Pentagon adopts ‘AI Ethical Principles’ for its killer robots

Trusting a machine to scan aerial imagery in search of targets is a legal and ethical minefield

Image Credits: Martin Rauscher/SEPA.Media /Getty Images.

As the United States looks to develop artificial intelligence weapons to keep up with Russia and China, the Pentagon has adopted a set of guidelines that it says will keep its killer androids under human control.

The Department of Defense adopted a set of “Ethical Principles for Artificial Intelligence” on Monday, following the recommendations by the Defense Innovation Board last October.

“AI technology will change much about the battlefield of the future, but nothing will change America’s steadfast commitment to responsible and lawful behavior,” Defense Secretary Mark Esper said in a statement.

According to the Pentagon, its future AI projects will be “Responsible, Equitable, Traceable, Reliable,” and “Governable,” as the Defense Innovation Board recommended. Some of these five principles are straightforward (once you decipher the Pentagon-speak anyway); “Governable,” for example, means that humans must be able to flip the off switch on “systems that demonstrate unintended behavior.” But others are more ambiguous.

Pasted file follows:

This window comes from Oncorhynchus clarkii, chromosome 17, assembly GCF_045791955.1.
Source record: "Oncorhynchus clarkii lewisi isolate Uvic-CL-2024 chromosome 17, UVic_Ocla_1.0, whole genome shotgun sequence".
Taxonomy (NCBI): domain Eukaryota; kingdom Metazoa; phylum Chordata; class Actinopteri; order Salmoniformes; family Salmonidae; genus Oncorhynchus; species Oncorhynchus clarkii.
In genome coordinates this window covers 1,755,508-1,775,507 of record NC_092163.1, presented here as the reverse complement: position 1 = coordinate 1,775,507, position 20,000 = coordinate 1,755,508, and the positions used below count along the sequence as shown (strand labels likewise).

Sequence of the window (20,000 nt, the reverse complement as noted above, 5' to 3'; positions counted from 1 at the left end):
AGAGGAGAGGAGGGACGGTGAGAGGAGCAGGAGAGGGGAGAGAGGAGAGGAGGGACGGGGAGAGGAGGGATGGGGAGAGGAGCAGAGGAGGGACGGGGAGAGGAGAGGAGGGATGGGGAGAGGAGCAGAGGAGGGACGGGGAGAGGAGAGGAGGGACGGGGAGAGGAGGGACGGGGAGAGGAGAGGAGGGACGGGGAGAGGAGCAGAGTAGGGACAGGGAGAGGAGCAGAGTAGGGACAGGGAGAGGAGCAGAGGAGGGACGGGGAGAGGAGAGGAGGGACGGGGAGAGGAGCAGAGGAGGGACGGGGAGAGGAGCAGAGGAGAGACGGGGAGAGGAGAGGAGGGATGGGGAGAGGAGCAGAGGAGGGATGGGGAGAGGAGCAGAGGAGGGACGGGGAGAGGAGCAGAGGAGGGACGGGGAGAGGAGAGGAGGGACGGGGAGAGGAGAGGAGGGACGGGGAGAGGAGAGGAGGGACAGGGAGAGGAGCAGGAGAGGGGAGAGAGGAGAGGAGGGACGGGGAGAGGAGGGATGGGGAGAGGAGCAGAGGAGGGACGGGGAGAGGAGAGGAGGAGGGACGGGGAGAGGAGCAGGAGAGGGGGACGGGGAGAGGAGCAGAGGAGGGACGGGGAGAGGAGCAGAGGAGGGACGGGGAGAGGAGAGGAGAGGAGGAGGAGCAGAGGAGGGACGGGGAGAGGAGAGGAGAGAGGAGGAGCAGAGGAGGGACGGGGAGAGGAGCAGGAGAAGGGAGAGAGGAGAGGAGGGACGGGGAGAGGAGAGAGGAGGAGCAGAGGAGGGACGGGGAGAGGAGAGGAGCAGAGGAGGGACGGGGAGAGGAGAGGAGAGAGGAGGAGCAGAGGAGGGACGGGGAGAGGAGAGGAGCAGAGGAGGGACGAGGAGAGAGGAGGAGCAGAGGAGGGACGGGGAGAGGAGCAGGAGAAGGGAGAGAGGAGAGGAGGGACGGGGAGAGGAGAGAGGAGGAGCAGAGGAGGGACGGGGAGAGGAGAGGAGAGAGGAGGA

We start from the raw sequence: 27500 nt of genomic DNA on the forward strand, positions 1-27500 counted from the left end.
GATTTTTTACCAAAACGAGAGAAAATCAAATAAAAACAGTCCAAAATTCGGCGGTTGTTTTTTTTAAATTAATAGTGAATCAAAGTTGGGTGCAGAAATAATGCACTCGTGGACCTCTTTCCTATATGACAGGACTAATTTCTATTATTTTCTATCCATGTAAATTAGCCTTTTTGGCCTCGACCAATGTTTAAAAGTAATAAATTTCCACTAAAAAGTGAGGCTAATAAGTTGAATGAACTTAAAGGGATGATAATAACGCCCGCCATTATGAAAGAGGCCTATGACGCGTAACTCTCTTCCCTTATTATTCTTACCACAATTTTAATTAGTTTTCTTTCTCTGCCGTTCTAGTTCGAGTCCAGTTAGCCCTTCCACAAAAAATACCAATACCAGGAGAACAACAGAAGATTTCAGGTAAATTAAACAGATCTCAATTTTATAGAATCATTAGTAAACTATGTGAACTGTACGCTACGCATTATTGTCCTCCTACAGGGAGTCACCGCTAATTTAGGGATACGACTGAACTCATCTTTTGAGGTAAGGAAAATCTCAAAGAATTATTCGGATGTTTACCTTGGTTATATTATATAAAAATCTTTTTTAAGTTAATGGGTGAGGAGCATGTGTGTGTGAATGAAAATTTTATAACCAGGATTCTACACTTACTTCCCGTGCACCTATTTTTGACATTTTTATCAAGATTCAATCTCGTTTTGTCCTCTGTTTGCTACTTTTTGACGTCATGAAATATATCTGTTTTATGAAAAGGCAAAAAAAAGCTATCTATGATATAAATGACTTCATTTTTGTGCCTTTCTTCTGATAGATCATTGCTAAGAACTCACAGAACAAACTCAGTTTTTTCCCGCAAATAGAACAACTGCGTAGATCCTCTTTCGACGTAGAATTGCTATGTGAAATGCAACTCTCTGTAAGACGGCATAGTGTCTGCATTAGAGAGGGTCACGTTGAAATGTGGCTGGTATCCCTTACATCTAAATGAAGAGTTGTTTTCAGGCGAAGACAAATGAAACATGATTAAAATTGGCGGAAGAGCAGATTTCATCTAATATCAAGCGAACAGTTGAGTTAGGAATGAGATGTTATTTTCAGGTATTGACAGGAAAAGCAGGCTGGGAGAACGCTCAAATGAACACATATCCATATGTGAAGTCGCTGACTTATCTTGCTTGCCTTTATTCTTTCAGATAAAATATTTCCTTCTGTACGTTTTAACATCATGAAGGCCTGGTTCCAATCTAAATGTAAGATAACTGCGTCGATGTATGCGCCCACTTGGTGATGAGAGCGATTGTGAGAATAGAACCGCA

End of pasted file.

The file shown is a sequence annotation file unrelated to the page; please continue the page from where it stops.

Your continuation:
What exactly the department will do to “minimize unintended bias in AI capabilities,” as it says it will do to keep these systems “equitable,” is vague, and may cause problems down the line if left undefined. Trusting a machine to scan aerial imagery in search of targets is a legal and ethical minefield, and Google already pulled out of a Pentagon project in 2018 that would have used machine learning to improve the targeting of drone strikes.

Similarly, the Pentagon’s promise that its staff will “exercise appropriate levels of judgment and care” when developing and fielding these new weapons is a lofty, but ultimately meaningless pledge.

The adoption of a loose set of ethical principles instead of an outright ban will leave some campaigners unsatisfied. Many leading pioneers of AI – such as Demis Hassabis at Google DeepMind and Elon Musk at SpaceX – are among more than 2,400 signatories to a pledge that outright opposes the development of autonomous weapons. Numerous other open letters and petitions against military AI have been filed worldwide in recent years.

Resistance from the tech industry presents the Pentagon with a practical dilemma, as well as an ethical one. Despite pumping increasing sums of money into developing AI systems, the US believes Russia and China are ahead and will extend their lead in this domain if the Defense Department can’t recruit the talent needed to compete.

To counter the brain drain, the Trump administration’s proposed $4.8 trillion 2021 budget would hike the Defense Advanced Research Projects Agency’s (DARPA) funding for AI-related research from $50 million to $249 million, and increase the National Science Foundation’s funding from $500 million to $850 million, with $50 million set aside specifically for AI.

Whatever devices DARPA comes up with, if this set of guidelines is followed, at least they’ll have an ‘off’ switch.



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